CTOs, a now-common post in corporate America, could be a new approach for a government long hamstrung by ill-conceived and poorly executed computer projects.
Obama has called for the position to coordinate the government’s tech infrastructure, work on issues of transparency, and oversee development of national projects like emergency communications.
Names kicking around Silicon Valley and the tech community as CTO candidates include Google’s Vint Cerf, one of the founders of the Internet, Microsoft’s Steve Ballmer, Amazon’s Jeff Bezos, eBay founder Pierre Omidyar, and Lotus pioneer Mitch Kapor.
An alternate vision has Obama turning to someone like Ed Felten, a computer scientist at Princeton who has been doing a lot on government transparency and voting machines.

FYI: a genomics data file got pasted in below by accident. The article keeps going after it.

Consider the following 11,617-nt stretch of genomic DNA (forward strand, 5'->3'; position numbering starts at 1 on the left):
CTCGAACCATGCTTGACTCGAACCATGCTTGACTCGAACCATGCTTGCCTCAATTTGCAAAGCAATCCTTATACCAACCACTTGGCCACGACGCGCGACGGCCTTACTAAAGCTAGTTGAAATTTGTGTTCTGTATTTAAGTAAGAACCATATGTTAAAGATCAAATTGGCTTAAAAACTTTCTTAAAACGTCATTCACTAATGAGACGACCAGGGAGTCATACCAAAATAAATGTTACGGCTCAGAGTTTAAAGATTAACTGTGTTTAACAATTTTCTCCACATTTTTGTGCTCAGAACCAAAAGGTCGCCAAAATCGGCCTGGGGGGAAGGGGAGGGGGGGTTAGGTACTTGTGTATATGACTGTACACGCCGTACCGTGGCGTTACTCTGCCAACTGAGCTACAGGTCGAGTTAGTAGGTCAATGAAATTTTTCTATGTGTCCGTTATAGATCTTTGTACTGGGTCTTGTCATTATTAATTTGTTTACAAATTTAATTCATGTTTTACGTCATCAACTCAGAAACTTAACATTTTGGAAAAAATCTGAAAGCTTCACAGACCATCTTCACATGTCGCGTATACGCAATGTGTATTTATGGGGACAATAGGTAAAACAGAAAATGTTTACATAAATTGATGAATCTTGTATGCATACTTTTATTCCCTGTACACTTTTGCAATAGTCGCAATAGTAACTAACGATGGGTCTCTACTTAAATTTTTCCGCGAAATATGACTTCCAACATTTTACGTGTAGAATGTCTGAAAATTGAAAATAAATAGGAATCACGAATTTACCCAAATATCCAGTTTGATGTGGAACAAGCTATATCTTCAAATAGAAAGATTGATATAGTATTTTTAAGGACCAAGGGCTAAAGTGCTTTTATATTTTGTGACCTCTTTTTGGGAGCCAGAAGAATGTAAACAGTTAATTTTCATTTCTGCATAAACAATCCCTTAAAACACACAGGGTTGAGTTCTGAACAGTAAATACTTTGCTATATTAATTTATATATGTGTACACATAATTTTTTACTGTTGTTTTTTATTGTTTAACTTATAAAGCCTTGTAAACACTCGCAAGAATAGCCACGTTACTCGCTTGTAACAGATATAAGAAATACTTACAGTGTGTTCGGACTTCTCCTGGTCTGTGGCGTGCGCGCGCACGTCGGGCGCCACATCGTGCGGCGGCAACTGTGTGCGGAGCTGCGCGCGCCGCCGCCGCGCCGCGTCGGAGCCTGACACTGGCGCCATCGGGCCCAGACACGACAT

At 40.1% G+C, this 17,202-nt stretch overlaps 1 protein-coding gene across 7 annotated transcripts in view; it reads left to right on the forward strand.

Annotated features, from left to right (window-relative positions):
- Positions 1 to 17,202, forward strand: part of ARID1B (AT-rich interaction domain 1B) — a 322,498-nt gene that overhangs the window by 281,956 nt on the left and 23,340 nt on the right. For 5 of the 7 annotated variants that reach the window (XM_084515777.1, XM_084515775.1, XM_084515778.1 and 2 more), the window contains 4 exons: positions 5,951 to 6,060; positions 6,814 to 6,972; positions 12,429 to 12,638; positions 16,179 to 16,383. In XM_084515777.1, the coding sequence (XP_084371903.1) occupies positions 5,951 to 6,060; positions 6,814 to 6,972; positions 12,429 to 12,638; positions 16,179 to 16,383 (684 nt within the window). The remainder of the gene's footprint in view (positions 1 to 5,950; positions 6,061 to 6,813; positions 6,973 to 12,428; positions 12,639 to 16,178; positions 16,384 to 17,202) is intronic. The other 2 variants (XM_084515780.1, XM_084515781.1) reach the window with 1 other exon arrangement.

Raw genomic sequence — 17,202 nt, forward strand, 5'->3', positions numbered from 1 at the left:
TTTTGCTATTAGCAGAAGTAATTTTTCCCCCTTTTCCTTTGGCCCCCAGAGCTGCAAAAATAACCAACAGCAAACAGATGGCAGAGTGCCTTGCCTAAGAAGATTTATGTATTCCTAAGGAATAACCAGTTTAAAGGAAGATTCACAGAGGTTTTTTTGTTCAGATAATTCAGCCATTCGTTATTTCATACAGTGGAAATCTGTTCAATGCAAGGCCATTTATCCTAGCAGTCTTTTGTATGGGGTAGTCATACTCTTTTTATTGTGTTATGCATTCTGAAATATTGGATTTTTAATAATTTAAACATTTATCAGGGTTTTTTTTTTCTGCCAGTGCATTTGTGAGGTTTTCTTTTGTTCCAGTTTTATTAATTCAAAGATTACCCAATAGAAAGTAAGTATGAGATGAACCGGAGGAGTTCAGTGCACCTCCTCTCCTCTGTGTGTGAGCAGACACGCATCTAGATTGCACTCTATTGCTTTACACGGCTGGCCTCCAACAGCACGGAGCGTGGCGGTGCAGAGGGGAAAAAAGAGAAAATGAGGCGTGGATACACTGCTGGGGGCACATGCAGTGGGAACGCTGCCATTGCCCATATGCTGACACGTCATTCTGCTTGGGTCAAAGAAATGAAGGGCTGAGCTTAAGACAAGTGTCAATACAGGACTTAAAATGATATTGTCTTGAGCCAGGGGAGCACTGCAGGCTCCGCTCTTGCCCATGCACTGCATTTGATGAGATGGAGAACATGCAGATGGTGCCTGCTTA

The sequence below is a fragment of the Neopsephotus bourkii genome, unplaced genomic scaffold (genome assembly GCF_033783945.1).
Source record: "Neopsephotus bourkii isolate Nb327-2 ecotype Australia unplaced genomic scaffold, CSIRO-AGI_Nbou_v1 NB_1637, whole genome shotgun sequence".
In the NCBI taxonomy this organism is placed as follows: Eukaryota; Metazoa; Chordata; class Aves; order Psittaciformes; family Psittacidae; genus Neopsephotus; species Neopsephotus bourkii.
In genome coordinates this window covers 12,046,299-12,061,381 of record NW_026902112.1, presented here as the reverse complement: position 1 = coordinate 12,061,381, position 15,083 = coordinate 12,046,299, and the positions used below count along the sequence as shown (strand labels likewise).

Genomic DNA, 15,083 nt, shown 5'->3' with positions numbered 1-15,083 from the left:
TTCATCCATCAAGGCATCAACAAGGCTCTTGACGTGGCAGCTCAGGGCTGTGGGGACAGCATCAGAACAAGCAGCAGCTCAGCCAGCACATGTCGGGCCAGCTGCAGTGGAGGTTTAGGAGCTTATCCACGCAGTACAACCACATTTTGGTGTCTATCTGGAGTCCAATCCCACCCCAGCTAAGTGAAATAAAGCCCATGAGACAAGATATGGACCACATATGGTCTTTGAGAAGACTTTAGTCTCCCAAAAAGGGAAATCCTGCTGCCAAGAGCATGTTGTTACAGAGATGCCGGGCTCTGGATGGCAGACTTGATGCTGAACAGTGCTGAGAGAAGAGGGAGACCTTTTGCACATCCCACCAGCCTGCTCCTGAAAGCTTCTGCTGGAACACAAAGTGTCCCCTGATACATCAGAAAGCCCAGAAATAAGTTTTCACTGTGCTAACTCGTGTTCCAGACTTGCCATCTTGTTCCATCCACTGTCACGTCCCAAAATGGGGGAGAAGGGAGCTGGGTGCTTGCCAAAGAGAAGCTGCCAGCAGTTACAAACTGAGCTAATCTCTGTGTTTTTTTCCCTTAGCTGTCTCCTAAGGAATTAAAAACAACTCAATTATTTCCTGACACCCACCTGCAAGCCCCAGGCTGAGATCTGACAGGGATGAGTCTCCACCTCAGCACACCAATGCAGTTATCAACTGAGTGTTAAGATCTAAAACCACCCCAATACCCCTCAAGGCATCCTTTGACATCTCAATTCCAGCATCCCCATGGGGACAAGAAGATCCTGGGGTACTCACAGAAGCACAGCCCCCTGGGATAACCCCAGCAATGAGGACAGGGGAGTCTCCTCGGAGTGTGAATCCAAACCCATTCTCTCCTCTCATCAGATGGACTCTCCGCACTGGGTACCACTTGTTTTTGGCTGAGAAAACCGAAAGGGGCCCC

One person on many shortlists for the position, intellectual-property guru and Stanford law professor Lawrence Lessig, told The Washingtonian that he’d turn down the job if offered: “The CTO would have to be a true geek, not a wannabe geek.”
After years of tech ignorance at the upper levels of the federal government—see Ted Stevens’s infamous “series of tubes” speech in 2006 or President Bush’s references to “the Google”—the push for a national CTO comes at a time when Washington and Silicon Valley are trying to develop closer relationships. Google opened its first official Washington office in January, and in February the Newt Gingrich PAC American Solutions dispatched Capitol Hill veteran Dave Kralik to open an office in Silicon Valley.
Who would you like to see be appointed Obama's "tech czar"? Leave your suggestions in the comments.